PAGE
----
Lheidli T’enneh is proud to be a First Nation that values research that has a positive, meaningful outcome for its people both on and off reserve while remaining true to both the basic principles of solid ethical research and the guiding principles upon which the Lheidli T’enneh communities are built.
Whether research takes place on Traditional Territory, represents First Nation culture, or can impact Lheidli activities, it’s important to not only involve the group being researched, but understand how to involve them. Fortunately the Lheidli administrative team has developed considerable experience directing and engaging in programming and organizational-based research to ensure that they continue to meet the needs of the community as a whole. They recognize the value in research, community, and organizational partnerships in order to engage in academic research projects and knowledge exchange practices. In order to facilitate engagement between researcher and research between their people, community, and larger society in positive, productive, and mutually beneficial ways, a Research Ethics and Protocol document was developed.
This document was designed as a starting point to help agencies and communities make informed decisions when pursuing ethical, meaningful, and beneficial research that involves Lheidli T’enneh.
This guide serves four basic purposes:
- To assist staff, community members, partners and potential partners in participating in research.
- To assist researchers/partners and potential partners in learning about Lheidli T’enneh and our communities’ expectations around research and partnerships.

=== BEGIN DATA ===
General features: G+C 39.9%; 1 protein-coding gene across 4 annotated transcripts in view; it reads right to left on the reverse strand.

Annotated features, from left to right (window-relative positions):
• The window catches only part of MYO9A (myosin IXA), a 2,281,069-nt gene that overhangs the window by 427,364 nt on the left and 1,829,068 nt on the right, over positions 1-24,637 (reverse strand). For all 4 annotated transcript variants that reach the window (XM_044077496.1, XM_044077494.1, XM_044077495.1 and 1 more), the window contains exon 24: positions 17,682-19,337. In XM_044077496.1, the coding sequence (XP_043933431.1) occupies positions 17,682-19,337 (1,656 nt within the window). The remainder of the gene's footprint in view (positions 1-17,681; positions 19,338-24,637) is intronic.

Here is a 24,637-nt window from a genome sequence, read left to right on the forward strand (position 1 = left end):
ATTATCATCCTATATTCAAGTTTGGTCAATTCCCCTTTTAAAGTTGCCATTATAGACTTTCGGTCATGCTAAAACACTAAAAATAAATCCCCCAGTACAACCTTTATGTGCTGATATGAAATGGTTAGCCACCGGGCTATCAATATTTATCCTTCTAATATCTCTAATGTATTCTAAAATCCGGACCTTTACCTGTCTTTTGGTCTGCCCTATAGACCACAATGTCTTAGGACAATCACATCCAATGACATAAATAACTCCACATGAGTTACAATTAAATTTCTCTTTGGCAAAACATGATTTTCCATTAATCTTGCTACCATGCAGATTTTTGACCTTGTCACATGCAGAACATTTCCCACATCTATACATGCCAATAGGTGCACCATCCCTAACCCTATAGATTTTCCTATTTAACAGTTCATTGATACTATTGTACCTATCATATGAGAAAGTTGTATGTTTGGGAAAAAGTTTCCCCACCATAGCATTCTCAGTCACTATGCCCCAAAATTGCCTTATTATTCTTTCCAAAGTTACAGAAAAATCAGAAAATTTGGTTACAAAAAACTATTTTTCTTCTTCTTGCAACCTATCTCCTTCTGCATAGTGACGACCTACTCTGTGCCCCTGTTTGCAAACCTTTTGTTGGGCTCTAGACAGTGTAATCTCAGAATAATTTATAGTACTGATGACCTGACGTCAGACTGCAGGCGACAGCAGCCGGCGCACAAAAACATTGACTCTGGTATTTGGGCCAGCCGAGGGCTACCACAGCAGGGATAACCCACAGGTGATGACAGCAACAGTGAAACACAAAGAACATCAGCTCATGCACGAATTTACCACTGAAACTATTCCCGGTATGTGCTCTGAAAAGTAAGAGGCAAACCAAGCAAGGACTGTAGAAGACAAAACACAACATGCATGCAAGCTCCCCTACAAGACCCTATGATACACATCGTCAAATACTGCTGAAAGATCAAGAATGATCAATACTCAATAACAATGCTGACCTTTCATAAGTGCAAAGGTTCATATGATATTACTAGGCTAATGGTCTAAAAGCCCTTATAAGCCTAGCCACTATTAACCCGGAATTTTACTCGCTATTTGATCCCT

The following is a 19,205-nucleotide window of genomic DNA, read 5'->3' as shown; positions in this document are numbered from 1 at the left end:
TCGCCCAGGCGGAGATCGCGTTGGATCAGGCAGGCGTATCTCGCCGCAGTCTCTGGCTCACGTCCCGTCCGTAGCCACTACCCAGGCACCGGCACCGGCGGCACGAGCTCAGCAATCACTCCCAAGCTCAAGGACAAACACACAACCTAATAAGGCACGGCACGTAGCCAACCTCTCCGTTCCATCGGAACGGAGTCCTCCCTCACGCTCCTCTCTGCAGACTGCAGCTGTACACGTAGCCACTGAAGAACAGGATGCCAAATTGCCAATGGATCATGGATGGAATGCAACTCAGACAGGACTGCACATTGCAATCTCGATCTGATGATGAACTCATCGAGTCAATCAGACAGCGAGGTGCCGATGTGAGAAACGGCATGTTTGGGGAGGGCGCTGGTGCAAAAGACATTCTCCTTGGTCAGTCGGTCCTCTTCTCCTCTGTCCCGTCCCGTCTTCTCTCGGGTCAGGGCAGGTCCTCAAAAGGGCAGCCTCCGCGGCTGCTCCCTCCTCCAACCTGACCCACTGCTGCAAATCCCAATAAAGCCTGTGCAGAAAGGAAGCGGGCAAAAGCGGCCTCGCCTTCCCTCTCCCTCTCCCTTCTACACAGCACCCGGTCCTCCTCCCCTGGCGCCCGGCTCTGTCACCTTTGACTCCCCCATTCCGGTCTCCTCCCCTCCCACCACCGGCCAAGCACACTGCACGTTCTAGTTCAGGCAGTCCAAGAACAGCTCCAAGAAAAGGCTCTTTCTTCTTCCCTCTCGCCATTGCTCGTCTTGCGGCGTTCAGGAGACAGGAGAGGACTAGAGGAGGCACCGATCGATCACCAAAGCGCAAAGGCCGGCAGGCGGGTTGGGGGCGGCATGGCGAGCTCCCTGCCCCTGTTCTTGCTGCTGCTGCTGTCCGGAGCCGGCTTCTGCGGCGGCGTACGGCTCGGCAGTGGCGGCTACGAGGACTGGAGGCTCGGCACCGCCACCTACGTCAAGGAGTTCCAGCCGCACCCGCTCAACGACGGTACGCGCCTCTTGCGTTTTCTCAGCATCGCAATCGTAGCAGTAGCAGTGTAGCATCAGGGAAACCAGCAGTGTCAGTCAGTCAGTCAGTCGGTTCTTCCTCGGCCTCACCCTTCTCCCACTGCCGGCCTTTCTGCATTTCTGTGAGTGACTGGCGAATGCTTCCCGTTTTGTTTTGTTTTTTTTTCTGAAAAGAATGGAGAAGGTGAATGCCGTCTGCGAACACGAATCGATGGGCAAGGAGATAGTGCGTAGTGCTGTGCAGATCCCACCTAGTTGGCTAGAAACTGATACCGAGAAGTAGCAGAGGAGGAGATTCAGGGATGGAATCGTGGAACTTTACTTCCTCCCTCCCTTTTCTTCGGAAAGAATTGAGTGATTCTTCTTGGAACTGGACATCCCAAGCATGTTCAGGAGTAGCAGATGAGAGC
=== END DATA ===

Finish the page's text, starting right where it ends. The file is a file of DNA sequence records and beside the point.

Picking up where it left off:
- To set out a research and ethics protocol that clearly outlines the ethical obligations of any researcher/partner who undertakes research on or with any aspect of the Lheidli T’enneh First Nations community.
- To set out protocol to ensure that any research/partnerships on or with the Lheidli T’enneh First Nation ensures adherence to our basic mission, values and vision while also ensuring the rights, privacy, and welfare of the peoples and the community remain intact.
Exploration Place Museum and Science Centre
In close partnership with the Lheidli T’enneh First Nation, the Prince George Exploration Place has established a historical gallery dedicated to Lheidli T’enneh – Hodul’eh-a: A Place of Learning. This permanent gallery is filled with cultural materials from Lheidli T’enneh history. In addition to helping preserve and showcase local cultural assets, this gallery illustrates the way in which Indigenous and non-Indigenous communities can promote a better understanding of our history. The significant milestone was recognized by the Governor General’s History Award for Excellence in Community Programming on November 22, 2017 by Her Excellency the Right Honourable Julie Payette, Governor General of Canada.
The museum and gallery are located within Lheidli T’enneh Memorial Park in Prince George – the site of the traditional hunting grounds and village for the Lheidli T’enneh Nation. As part of a Memorandum of Understanding with the Lheidli T’enneh First Nation, the museum also acts as a “designated repository” for artifacts, documents, and objects. In this way, Exploration Place remains a learning place for all community members, with programs and galleries that encourage the transfer of knowledge, research, cultural expression, and healing.
Today, the ongoing mutual partnership between the museum and Lheidli T’enneh continues to model a successful example of how local First Nations can share their history with visitors in a manner that is both inclusive and respectful to those it represents.
Visit the Exploration Place website to learn more and also be sure to check out the Lheidli T’enneh Exhibit in person! (The Exploration Place along with a larger exhibit will be re-opening in Spring 2021.)